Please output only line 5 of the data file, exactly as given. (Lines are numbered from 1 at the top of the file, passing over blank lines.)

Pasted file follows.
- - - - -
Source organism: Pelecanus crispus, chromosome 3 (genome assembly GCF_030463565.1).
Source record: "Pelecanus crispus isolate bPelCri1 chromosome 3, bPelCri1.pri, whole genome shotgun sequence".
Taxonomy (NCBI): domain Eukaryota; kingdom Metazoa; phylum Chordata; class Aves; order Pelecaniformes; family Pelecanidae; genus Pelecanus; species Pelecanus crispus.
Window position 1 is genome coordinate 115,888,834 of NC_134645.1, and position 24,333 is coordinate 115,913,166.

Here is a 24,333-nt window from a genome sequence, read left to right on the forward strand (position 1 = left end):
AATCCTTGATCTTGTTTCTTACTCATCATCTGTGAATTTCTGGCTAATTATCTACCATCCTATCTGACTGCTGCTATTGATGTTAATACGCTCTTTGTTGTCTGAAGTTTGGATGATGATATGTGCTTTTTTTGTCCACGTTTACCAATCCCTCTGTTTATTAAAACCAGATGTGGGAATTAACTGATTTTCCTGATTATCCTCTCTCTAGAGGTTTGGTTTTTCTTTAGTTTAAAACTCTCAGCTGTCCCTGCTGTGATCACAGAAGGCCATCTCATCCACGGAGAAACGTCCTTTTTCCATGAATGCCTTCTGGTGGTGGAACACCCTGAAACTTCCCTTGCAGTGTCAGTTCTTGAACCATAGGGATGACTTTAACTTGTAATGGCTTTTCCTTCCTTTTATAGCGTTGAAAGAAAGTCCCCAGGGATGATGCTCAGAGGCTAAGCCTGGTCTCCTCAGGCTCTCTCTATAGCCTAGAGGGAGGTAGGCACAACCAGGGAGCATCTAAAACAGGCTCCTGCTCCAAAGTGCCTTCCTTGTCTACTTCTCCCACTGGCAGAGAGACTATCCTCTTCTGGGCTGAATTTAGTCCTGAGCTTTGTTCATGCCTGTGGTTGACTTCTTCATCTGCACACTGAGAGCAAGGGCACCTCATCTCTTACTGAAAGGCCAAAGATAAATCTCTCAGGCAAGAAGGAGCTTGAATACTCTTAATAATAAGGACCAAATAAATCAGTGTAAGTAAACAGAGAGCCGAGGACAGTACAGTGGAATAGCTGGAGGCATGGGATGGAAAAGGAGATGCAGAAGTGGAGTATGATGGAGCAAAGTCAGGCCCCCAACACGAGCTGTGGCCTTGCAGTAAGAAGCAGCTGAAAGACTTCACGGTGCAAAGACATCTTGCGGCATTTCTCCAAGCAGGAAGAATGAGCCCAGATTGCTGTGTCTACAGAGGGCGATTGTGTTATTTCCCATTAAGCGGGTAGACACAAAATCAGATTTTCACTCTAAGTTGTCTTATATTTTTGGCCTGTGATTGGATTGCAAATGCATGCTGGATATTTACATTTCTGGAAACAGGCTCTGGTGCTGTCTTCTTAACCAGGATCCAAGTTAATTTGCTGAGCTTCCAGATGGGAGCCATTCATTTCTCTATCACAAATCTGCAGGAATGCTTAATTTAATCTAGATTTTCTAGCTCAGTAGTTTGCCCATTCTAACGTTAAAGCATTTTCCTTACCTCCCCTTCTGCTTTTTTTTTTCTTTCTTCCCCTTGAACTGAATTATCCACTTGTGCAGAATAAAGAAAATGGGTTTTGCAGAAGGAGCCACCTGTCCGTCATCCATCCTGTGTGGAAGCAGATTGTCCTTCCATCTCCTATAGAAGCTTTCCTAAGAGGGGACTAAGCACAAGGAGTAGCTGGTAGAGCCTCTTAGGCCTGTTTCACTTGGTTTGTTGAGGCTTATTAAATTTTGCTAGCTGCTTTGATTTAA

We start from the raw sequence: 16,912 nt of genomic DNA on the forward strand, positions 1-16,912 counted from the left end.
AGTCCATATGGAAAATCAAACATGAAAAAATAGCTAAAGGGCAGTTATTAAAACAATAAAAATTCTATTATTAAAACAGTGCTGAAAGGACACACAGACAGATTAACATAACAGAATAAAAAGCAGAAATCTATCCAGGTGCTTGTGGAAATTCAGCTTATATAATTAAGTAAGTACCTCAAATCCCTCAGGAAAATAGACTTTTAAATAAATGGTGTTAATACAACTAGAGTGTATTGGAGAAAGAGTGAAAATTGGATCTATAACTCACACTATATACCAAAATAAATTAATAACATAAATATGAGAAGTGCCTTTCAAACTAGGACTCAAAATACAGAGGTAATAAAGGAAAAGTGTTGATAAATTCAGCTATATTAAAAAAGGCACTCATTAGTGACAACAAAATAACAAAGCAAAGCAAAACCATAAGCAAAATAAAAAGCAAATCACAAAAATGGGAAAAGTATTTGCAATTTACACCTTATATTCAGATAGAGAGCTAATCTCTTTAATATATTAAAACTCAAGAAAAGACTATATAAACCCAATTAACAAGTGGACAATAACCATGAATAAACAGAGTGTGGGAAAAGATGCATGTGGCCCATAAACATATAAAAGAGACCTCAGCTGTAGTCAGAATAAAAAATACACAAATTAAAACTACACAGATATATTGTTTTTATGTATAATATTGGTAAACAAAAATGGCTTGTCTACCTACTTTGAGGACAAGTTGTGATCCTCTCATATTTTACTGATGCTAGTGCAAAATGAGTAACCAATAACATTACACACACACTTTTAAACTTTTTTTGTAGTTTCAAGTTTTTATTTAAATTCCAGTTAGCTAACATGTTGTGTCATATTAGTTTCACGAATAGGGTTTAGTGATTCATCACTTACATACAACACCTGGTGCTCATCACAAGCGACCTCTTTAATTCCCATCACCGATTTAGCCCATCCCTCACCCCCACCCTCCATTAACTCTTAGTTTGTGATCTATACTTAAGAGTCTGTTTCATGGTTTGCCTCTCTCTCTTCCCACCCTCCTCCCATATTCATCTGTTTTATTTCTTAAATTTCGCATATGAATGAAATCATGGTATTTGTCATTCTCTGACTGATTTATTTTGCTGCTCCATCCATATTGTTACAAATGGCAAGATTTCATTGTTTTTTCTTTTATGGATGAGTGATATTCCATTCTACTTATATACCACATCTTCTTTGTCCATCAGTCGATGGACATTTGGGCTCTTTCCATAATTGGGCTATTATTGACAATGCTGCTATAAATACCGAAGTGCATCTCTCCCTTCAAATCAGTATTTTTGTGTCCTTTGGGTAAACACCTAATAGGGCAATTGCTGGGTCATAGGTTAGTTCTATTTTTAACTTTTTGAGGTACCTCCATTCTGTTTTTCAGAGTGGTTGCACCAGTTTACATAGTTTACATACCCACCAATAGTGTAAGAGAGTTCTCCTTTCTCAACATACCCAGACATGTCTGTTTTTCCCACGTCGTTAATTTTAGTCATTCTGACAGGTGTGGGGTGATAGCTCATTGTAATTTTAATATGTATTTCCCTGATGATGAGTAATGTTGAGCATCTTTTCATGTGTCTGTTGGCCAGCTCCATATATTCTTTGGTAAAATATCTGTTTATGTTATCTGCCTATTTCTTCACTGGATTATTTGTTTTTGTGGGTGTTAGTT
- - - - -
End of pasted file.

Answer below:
Here is a 24,333-nt window from a genome sequence, read left to right on the forward strand (position 1 = left end):